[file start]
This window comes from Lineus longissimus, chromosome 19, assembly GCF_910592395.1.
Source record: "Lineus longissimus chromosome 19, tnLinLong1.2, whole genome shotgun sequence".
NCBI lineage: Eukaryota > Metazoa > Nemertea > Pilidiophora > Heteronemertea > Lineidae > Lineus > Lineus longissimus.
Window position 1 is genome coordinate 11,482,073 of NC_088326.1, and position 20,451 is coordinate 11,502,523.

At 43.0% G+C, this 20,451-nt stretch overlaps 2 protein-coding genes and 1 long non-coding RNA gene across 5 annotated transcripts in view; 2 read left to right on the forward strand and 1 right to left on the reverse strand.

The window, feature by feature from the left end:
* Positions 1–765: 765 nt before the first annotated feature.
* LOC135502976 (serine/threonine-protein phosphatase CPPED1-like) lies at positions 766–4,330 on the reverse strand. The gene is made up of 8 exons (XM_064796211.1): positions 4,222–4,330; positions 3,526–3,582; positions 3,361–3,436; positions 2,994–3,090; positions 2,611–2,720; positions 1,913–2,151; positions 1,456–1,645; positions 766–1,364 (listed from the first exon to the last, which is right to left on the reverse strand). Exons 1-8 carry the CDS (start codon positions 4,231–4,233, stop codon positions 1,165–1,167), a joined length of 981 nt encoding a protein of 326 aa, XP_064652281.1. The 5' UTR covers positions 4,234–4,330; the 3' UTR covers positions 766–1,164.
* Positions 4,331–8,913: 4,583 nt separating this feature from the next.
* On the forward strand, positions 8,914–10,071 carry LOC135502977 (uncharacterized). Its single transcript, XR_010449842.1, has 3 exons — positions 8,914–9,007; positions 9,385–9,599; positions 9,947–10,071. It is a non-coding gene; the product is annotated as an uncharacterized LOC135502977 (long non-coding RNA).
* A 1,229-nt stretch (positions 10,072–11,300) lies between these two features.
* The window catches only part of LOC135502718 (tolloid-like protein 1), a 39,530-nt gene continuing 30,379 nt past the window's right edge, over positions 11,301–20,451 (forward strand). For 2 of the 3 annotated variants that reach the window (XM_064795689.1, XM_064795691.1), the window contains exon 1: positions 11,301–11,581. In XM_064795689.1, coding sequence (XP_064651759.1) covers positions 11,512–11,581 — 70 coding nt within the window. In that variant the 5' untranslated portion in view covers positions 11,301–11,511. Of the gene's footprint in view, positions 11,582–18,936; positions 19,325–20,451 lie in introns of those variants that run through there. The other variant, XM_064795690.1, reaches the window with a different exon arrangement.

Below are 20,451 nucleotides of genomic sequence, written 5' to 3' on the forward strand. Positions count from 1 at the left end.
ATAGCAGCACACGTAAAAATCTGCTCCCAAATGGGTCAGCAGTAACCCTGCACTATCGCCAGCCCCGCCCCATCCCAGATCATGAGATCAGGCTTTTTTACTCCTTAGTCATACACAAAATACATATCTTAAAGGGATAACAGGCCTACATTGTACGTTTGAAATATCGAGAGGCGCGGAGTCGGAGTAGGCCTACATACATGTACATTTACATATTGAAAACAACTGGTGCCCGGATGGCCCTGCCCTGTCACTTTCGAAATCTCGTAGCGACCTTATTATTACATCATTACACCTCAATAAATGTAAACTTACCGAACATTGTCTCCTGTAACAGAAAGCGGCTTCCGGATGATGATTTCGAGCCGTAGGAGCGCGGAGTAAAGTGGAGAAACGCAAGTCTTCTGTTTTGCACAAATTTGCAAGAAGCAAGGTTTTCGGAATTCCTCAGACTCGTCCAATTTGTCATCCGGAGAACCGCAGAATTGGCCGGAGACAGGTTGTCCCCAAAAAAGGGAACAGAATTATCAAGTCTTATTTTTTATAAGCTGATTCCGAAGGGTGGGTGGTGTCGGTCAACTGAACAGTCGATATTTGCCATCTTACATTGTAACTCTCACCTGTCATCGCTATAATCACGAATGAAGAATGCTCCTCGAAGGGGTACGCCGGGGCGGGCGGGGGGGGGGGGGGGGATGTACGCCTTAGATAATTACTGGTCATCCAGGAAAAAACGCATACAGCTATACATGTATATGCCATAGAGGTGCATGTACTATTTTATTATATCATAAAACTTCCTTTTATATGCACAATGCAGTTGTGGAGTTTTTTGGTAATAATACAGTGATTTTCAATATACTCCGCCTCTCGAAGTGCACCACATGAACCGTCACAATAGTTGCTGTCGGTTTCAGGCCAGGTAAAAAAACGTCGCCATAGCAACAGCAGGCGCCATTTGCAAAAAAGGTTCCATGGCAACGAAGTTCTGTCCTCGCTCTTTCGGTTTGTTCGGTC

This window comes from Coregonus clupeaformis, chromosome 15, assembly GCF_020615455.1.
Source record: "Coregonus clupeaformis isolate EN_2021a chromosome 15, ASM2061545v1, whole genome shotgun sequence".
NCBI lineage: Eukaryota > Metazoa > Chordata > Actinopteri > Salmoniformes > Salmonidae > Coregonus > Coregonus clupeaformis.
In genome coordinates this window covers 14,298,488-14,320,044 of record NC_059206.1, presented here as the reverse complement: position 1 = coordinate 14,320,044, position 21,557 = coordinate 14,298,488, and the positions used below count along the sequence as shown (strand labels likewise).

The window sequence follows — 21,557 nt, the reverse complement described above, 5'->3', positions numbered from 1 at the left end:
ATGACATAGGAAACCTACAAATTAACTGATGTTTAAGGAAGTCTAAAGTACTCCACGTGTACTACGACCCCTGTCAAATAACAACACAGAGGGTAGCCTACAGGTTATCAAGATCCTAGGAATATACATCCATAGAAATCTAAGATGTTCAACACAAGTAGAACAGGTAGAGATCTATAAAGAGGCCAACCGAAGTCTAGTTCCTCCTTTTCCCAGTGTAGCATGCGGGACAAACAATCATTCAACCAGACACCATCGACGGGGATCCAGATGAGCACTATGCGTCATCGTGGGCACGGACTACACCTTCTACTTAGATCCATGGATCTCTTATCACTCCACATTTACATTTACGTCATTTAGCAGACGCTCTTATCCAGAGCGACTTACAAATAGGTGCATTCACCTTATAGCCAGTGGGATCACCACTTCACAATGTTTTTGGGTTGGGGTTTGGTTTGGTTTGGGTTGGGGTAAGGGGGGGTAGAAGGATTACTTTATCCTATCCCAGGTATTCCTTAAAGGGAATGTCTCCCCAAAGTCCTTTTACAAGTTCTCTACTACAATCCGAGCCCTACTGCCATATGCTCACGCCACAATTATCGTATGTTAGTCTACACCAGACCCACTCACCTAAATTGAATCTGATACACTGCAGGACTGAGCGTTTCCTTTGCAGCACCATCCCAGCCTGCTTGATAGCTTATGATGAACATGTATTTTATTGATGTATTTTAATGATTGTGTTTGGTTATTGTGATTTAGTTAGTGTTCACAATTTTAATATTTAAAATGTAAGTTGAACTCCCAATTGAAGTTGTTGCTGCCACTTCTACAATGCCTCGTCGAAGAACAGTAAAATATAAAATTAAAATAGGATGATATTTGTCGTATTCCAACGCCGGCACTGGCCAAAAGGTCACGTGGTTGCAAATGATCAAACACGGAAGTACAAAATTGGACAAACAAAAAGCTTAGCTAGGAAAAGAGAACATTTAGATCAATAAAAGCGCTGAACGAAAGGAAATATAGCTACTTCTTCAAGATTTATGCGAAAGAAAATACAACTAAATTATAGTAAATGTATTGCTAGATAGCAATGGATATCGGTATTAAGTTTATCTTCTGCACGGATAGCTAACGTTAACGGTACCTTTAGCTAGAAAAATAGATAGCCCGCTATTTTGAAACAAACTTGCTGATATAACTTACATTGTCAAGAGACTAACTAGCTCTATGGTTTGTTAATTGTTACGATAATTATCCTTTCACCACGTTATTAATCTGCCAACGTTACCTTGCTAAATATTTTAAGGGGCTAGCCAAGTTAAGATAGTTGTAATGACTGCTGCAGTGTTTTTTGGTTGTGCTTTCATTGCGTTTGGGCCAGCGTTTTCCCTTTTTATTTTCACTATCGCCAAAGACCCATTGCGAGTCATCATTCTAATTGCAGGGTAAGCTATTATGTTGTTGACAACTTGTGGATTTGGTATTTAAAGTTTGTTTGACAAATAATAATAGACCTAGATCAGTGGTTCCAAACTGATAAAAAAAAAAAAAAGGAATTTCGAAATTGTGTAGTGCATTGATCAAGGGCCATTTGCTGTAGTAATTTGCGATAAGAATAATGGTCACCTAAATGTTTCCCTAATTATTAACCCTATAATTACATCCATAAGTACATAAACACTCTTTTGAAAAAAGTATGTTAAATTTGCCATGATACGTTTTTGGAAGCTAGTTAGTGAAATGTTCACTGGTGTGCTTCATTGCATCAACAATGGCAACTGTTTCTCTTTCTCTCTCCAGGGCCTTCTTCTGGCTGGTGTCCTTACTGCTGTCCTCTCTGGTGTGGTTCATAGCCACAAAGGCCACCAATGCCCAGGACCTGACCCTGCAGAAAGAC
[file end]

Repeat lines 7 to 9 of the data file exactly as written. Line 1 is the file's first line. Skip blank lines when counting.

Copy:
* Positions 1–765: 765 nt before the first annotated feature.
* LOC135502976 (serine/threonine-protein phosphatase CPPED1-like) lies at positions 766–4,330 on the reverse strand. The gene is made up of 8 exons (XM_064796211.1): positions 4,222–4,330; positions 3,526–3,582; positions 3,361–3,436; positions 2,994–3,090; positions 2,611–2,720; positions 1,913–2,151; positions 1,456–1,645; positions 766–1,364 (listed from the first exon to the last, which is right to left on the reverse strand). Exons 1-8 carry the CDS (start codon positions 4,231–4,233, stop codon positions 1,165–1,167), a joined length of 981 nt encoding a protein of 326 aa, XP_064652281.1. The 5' UTR covers positions 4,234–4,330; the 3' UTR covers positions 766–1,164.
* Positions 4,331–8,913: 4,583 nt separating this feature from the next.